The result of this solution is promising as the drone can robustly locate and pollinate sunflowers placed in diverse backgrounds and from different takeoff locations. We believe our algorithm can tackle more complex scenarios once the processing chip is more powerful as well as the drone has lower power consumption. For deployment in a realistic scenario, an external global navigation system might be used to help the nanodrones locate itself within the farm.
Currently, our algorithm can tackle single and double flowers scenario. For single sunflower scenario, as illustrated in the above figure, the sequence is: 1) takeoff, 2) search, 3) approach guided by the detected sunflower, 4) approach and touch the stamen guided by the detected stamen and 5) move backwards. For the double sunflower scenario, the drone pollinates the flowers one by one. The procedure is similar to pollination of single flower, however, an additional algorithm to distinguish the two flowers is added. This algorithm enables the flight controller to approach and pollinate the flowers individually even when they look identical.
The Nanodrone ASIC
The further improve the compute performance and efficiency of the nanodrone, we have developed a customized edge AI dataflow processor for this application. The nanodrone ASIC is an edge-ai chip which capable of real-time inference of AI-models on camera images for robot applications. To acquire sensory information from its environment it has been equipped with common industry standard interfaces like SPI, I2C, UART, Camera Parallel Interface, SDIO and I2S. The chip can perform actions based on this sensory information using GPIOs, which can act as simple input, output or a PWM output to control actuators and motors. To speed up the inference of edge-ai models, the chip has been equipped with an accelerator which is capable to run common neural network operations (FC, CNN, Pooling, Activation Functions, Residual Connections, …) efficiently. A system-level diagram of the chip is shown in the figure below.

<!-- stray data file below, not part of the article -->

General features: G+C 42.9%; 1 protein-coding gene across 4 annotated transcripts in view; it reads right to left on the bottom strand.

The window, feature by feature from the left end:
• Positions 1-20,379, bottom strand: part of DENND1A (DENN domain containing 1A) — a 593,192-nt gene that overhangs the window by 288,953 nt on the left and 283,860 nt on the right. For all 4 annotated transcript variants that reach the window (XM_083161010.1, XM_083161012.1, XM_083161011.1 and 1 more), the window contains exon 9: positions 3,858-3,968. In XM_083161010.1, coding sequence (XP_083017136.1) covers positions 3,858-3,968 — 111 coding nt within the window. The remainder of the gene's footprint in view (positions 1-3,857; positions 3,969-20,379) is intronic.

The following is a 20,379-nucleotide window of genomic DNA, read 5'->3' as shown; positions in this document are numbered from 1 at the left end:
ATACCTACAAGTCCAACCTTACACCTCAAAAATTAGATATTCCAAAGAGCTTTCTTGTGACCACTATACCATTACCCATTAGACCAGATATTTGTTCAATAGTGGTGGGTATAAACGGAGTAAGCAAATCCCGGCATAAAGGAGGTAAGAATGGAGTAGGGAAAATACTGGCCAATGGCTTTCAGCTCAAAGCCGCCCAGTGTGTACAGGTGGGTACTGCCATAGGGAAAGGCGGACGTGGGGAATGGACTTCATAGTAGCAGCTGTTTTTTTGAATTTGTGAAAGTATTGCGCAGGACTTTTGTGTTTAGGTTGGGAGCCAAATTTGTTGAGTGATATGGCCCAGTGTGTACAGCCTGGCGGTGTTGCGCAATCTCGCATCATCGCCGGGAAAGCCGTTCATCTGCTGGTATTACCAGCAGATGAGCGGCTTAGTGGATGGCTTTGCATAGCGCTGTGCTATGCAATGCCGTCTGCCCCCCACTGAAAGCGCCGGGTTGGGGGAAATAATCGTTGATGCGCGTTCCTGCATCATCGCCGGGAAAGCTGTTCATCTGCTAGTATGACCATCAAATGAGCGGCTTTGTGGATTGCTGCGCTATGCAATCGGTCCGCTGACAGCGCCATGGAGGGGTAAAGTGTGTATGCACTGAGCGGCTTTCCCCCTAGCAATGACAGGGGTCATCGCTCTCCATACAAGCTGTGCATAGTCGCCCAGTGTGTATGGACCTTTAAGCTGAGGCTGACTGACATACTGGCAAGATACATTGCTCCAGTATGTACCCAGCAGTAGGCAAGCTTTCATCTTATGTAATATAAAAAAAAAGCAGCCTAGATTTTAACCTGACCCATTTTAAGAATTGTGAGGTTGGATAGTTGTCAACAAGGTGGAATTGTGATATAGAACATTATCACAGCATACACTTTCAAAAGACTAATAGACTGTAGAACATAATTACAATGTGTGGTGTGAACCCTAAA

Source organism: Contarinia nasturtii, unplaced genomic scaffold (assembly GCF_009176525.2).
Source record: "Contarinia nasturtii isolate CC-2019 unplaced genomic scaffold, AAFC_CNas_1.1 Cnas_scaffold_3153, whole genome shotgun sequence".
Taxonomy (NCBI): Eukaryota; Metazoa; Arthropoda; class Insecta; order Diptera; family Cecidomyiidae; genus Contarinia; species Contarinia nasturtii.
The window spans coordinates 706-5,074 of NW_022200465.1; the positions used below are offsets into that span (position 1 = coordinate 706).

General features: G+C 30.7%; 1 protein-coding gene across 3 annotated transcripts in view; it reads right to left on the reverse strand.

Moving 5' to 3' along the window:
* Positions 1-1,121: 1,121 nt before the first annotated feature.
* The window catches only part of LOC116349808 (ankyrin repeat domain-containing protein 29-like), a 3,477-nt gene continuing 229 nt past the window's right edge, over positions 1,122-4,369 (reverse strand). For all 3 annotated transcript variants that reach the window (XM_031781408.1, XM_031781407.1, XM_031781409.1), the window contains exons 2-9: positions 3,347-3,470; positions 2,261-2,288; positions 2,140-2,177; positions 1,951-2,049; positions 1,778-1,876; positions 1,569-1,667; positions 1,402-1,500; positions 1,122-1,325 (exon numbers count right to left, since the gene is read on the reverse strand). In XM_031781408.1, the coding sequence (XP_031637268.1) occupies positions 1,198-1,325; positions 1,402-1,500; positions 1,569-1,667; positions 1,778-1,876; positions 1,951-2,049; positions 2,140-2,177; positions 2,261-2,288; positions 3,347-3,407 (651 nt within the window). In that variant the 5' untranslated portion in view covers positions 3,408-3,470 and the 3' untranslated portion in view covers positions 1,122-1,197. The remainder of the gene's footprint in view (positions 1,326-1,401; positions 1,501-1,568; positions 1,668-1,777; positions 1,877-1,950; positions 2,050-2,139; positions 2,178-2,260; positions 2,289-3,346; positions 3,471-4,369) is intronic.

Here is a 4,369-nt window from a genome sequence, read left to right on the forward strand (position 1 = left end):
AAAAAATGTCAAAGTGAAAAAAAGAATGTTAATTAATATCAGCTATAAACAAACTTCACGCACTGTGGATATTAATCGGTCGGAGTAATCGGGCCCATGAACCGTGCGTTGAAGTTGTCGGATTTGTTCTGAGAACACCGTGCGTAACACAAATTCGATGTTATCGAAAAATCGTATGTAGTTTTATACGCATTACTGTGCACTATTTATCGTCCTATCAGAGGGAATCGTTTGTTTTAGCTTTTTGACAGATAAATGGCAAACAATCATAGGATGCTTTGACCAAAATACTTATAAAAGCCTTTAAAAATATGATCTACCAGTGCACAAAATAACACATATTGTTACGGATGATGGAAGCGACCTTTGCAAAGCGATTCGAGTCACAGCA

We believe that by combining energy-efficient yet powerful AI hardware and advanced computer vision algorithms, we can truly automate many labor-intensive tasks in agriculture such as inspection and pollination, hence improving crop yield whiling reducing production costs. This is beneficial for the sustainability of our agriculture industry. It is even more evidential, that if by any chance, our humans would become an interplanetary species and wanting to set foot on Mars, intelligent robots will be our best companion to colonize the unknown worlds.